By Lloyd Dolha
BC First Nations leaders voiced their disdain at BC Liberal leadership hopeful Christy Clark’s who promised if elected premier she would encourage PM Stephen Harper to overturn the federal government’s decision to reject Taseko Minie’s proposed Prosperity mine project in central BC. On February 7th, the former deputy premier said she would use her first meeting with the prime minister to demand a reversal of the drawn-out decision to halt the $800 million open pit copper and gold mine near Williams Lake. Clark went also suggested that reversing the decision could win support for Tories from BC voters in a spring federal election.
“This isn’t the final decision as far as I’m concerned,” said Clark in an interview after outlining her “Families First” policy platform, which included a commitment to make the Prosperity mine project a top priority and facilitate a solution among all parties regarding the project. “I think [Ottawa] does want to change it. At the political level, they see how dumb the decision is, so I think there’s an appetite to change it,” said Clark.
First Nations leaders in the province, however, saw this as a self-serving effort to woo support among the BC Liberal party’s electoral base. “Ms. Clark’s shameless pandering to Liberal delegates support serves her political aspirations and does not serve the majority of British Columbians who share the environmental values reflected in the federal independent panel’s decision,” said Chief Stewart Phillip, president of the Union of BC Indian Chiefs. “The federal panel and environmental assessment process took the time to hear the many concerns of Tslihqot’in elders, women, families, and leaders about the land, water, fish, and wildlife.”
The UBCIC leader noted that rejection of the project was supported by all three of the province’s major First Nations groups, including the UBCIC, the First Nations Summit, and the BC wing of the Assembly of First Nations. Chief Phillip compared the aspirations of the Liberal leadership hopeful with the rhetoric of failed US vice-presidential candidate Sarah Palin. “Ms. Clark’s self-serving efforts to popularize the message, in essence, ‘drill baby drill.’ Ms. Clark utterly fails to acknowledge the vast level of support the Tsilhqot’in and Esketemic have across British Columbia, Canada, and overseas,” said Phillip.
Clark also promised to set up a provincial investment board comprised of business leaders to measure the success of major projects, such as the Propserity project, as they navigate the convoluted government regulatory and environmental processes. A relatively new group, the BC First Nations Women Advocating Responsible Mining (FNWARM), called on Clark to reconsider the brash campaign promise and meet with them to develop a more harmonious approach to mining development. “We urge Ms. Clark to meet with First Nations and others who are seeking a responsible way forward that avoids conflicts over unacceptable projects and allows all of us to focus on positive projects,” said FWARM chairperson Anne-Marie Sam. “To revive this mine project would be a disaster for anyone who hopes to see a fair resolution to the mining conflict in which BC has been embroiled in for decades.”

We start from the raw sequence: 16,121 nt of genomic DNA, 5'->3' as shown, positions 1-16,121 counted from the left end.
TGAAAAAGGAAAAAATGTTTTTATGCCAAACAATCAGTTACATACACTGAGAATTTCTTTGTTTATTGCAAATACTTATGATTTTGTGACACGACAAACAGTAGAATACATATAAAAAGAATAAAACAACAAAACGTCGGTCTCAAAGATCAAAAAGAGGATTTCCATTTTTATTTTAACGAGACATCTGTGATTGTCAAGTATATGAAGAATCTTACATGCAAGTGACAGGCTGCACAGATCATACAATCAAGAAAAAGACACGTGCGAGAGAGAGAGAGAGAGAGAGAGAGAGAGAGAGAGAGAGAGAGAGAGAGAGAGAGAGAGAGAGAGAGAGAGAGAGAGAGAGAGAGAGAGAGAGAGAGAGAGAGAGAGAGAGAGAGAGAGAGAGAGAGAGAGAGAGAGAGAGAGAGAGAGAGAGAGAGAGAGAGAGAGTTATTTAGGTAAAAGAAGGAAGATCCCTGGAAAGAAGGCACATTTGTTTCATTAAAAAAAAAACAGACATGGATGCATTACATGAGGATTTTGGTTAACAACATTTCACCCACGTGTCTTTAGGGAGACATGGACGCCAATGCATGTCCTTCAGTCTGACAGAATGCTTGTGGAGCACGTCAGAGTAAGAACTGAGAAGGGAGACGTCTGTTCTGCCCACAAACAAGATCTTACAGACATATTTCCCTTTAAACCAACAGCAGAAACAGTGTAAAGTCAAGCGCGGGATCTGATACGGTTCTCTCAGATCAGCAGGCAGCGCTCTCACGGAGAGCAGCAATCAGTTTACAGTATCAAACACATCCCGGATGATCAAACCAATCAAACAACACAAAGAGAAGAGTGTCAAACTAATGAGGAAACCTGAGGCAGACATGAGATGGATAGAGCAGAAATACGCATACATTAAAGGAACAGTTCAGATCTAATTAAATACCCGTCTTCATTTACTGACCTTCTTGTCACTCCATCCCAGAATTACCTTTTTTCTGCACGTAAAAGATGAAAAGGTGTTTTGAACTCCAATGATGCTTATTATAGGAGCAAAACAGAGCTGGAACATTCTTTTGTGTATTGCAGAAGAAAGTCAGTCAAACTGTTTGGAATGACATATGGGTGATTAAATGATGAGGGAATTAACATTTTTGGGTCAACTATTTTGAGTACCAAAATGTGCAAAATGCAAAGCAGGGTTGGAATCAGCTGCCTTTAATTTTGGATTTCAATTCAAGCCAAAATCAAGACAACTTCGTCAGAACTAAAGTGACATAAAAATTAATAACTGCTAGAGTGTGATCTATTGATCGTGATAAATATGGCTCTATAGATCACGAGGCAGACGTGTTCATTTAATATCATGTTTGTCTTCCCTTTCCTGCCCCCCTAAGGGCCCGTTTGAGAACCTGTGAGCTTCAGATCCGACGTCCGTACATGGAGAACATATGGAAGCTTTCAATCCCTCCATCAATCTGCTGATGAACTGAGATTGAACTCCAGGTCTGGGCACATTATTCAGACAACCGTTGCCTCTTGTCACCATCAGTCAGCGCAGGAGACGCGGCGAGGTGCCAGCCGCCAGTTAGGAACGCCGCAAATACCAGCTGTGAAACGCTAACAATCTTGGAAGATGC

Clark correctly noted that the issue highlights a need for reform of federal and provincial environmental assessment approval processes, something the mining sector and BC First Nations have been trying to do for years. Recall it took five years of duplicative assessment and review by those processes to ultimately reject the Prosperity mine project. “We are now in the 21st century and the need for meaningful reform and relationship-building to create certainty in mining and generate jobs,” said Xeni Gwet’in Chief Marilyn Baptiste. “We do not need to resurrect a project that has caused nothing but conflict and is rooted in a destructive grab-all approach to mining.”
Industry organizations such as the Association for Mineral Exploration BC have been calling for a single, timely, effective environmental review process. In an op-ed piece to the Vancouver Sun last month, AMEBC president and CEO Gavin Dirom noted that according to the BC Environmental Assessment Office, 47 projects (representing a potential investment of $15 billion, plus 27,000 construction and 52,700 operational jobs) could have been created in the province since 2000. As a result of the current process, only 22 projects have made it through the first stage, qualifying for an environmental assessment certificate. The remaining 25 projects represent lost or delayed opportunities equal to $10 billion in investment and 68,000 jobs.
FWARM points out that for most British Columbians, the environment, protection of water, and fairness to First Nations are very important. What they have learned from the failed Prosperity project is that the provincial system is so biased in favour of mining companies that it took the federal environmental review process and a Conservative government to prevent a potential environmental disaster and a major abuse of First Nations rights from occurring.
“First Nations and others who want to find a positive way forward are following the leadership race carefully for candidates who are prepared to show real leadership in this matter,” said FWARM chairperson Anne Marie Sam. “FWARM is disappointed that Ms. Clark appears to be basing her position purely on what she has heard from proponents of a rejected and discredited proposal. We really need to put this project behind us if we want to focus on creating responsible mining—not mine fields—in BC.”